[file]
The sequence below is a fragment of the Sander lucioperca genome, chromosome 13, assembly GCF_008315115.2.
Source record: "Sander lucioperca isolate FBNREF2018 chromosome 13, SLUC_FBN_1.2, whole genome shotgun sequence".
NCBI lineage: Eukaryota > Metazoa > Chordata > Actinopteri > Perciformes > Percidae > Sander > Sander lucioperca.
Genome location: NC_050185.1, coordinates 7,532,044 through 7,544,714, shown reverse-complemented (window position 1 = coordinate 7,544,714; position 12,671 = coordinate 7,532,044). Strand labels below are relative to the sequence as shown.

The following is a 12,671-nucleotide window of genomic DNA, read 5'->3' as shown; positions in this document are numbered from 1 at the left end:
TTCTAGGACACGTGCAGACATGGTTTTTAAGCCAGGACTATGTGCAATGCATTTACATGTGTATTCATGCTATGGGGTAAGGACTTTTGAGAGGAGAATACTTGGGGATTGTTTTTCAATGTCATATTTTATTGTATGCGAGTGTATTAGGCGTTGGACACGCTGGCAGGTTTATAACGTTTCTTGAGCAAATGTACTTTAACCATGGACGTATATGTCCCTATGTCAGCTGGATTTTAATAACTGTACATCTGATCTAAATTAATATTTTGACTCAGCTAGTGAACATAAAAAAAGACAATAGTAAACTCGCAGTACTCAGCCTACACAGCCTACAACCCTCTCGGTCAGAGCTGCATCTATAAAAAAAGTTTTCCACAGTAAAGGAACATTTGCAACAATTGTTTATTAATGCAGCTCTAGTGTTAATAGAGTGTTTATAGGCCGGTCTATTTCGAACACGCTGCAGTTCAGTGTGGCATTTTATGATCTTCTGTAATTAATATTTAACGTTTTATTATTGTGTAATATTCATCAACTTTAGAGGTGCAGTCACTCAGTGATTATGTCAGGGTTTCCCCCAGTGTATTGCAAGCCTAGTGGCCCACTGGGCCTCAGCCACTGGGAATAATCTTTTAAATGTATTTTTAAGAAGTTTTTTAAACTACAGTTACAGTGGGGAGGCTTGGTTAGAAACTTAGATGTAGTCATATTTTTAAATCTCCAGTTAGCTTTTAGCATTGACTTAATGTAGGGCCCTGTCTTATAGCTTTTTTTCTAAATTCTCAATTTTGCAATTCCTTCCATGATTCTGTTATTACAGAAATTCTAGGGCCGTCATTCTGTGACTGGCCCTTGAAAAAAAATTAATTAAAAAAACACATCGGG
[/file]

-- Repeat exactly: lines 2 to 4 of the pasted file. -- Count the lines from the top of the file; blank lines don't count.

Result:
Source record: "Sander lucioperca isolate FBNREF2018 chromosome 13, SLUC_FBN_1.2, whole genome shotgun sequence".
NCBI lineage: Eukaryota > Metazoa > Chordata > Actinopteri > Perciformes > Percidae > Sander > Sander lucioperca.
Genome location: NC_050185.1, coordinates 7,532,044 through 7,544,714, shown reverse-complemented (window position 1 = coordinate 7,544,714; position 12,671 = coordinate 7,532,044). Strand labels below are relative to the sequence as shown.